We had a player from Glenhaven, Australia ask us about a common struggle many players have with their individual training.
Why individual training is so important
First of all, let me give you my individual experience to tell you how crucial individual training was to bettering myself from a local amateur player training with mixed ages and genders to 24-months later playing a 90-minute match with professional first teams and scoring a goal in a match we won 2-1.
I was a late bloomer in my soccer career as I only took playing with high-level ambitions from age 16. But from age 16 - 19 I trained at least 10 hours a week on my own on average.
It didn't matter if it was rain, sunshine or in the pic above.. SNOW. I made sure to get all my extra touches, shots, passes and control in!
But WHY did I do it? What made me so determined when I could have stayed in on a cold winters morning? (fyi I loooveeee sleeping in.. not a morning person at all)
So what made me take that early morning bus to school at 6am so I could use the pitch and get my practice in before classes started?
The answer you can define into three reasons:
My teammates / opponents aren't doing this
I was growing myelin
My teammates aren't doing this
If you always do the same as your teammates or opponents what will separate you from them?
Team trainings to the 15 - 30 players in your squad aren't catered to YOUR individual strengths and weaknesses. Say you're a striker that really needs to work on your shooting power and accuracy. How many shots will you take in the average training? 10? 20? maybe 30 at most and thats if your coach includes a shooting component or not.
Yet in a 45-minute Effective Finisher workout, you'll get at least 100 shots under your belt from various angles, positions and situations.
Keep that up over weeks, months and years and that's how you separate yourself from the pack!
The third reason might be the most important of all because its the science behind practice.
This program was designed aiming to build up what scientists have called myelin, also known as the deep practice cell.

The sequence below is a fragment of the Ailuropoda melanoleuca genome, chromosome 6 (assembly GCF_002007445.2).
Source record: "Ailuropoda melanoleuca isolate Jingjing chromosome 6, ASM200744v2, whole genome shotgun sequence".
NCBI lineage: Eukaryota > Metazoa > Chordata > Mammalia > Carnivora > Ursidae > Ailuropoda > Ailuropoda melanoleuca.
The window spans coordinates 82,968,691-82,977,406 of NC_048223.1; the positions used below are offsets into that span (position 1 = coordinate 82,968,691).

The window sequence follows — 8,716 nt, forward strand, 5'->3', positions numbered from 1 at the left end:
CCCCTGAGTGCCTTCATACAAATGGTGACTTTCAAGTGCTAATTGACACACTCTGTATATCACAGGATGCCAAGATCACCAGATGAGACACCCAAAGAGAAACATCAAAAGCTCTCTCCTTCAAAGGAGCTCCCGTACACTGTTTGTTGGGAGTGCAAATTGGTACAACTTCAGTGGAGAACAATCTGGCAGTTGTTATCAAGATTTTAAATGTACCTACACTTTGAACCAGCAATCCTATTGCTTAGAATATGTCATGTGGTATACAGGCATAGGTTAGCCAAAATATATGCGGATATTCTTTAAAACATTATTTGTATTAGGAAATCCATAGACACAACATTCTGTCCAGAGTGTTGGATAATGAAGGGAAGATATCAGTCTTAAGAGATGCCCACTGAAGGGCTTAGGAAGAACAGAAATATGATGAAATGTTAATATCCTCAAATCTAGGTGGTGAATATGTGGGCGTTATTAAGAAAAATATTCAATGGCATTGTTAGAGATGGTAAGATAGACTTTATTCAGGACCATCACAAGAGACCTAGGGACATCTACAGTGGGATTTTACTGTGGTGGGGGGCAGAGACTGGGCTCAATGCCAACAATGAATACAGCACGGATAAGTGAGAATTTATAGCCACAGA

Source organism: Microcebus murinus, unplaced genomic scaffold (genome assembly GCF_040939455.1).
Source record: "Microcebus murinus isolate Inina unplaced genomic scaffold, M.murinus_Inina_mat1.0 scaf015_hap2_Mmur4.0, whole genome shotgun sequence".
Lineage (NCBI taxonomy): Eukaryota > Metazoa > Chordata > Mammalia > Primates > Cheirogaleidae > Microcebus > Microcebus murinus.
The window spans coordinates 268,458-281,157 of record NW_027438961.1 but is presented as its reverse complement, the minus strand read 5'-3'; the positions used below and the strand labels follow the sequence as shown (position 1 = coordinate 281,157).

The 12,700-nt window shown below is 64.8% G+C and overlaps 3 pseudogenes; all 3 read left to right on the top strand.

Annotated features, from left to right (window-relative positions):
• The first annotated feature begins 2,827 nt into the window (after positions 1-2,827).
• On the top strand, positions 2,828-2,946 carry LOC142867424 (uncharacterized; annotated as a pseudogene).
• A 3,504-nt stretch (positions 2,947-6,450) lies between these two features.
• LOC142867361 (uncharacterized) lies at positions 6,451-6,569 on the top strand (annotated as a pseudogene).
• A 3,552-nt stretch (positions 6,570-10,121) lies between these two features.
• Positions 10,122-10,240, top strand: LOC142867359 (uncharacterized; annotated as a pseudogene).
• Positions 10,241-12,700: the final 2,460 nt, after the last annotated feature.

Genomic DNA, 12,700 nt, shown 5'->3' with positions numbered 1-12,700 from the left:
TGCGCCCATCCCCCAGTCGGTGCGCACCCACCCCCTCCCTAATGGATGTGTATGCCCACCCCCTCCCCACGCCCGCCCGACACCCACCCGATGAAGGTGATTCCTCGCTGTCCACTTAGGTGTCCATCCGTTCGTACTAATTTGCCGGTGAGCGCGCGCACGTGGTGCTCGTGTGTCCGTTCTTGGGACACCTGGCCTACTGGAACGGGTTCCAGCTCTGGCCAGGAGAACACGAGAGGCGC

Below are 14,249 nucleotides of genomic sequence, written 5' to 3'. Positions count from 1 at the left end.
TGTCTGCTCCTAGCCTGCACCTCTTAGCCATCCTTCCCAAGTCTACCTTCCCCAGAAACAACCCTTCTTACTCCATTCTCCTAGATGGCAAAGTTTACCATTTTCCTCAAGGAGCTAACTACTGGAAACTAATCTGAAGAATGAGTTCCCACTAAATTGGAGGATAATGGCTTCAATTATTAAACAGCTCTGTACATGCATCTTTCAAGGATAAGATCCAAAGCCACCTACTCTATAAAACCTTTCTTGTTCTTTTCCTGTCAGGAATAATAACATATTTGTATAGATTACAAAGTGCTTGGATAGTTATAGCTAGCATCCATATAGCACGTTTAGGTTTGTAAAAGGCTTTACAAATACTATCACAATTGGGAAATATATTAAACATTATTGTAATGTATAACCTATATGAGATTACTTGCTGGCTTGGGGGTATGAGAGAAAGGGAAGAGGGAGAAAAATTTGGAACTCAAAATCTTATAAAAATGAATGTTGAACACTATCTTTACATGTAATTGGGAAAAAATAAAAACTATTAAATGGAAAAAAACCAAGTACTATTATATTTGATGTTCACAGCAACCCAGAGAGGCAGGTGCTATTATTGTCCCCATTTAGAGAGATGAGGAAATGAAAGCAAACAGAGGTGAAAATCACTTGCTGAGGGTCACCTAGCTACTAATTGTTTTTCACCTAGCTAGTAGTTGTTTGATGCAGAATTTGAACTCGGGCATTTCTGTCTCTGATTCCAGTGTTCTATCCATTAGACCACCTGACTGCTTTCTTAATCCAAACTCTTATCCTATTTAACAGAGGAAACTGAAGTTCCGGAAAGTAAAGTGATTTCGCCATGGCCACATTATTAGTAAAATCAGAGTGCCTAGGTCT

Myelin is a protective layer that insulates nerve fibers in your body and determines how fast and accurately electrons can go from one neuron to the next and therefore how good you are at performing the corresponding skill. Put simply, the more layers of myelin you acquire, the better you get.
But when I screw up its SO de-motivating!
Don't be de-motivated, its all part of the process!
I think you should screwing up as MOTIVATION.
Have a different mindset. Its fun to make mistakes in the beginning. It means you have the room and leverage to get better at something.
Try the air control exercise and only get 1/10 times with a good first touch and a shot that goes in the goal. Cool!
Now every time you do it as part of a workout, see if you can get it 2/10 times, then 3/10, etc until 3-months later you finally get 9/10!
You will screw up. You will fail at times. Things will happen that don't make you feel the best. But this is just part of the process. Its part of the process and getting better.
And every time you go out and practice and really deeply focus on improving, you will build myelin.
To build myelin, Deep practice (which requires hard work, mental struggle, and extreme attention to detail) is required.
Keep going and lets keep hustling!
Hope this helps and as always, browse around the help section to continue learning about the things that will help you on your journey in football!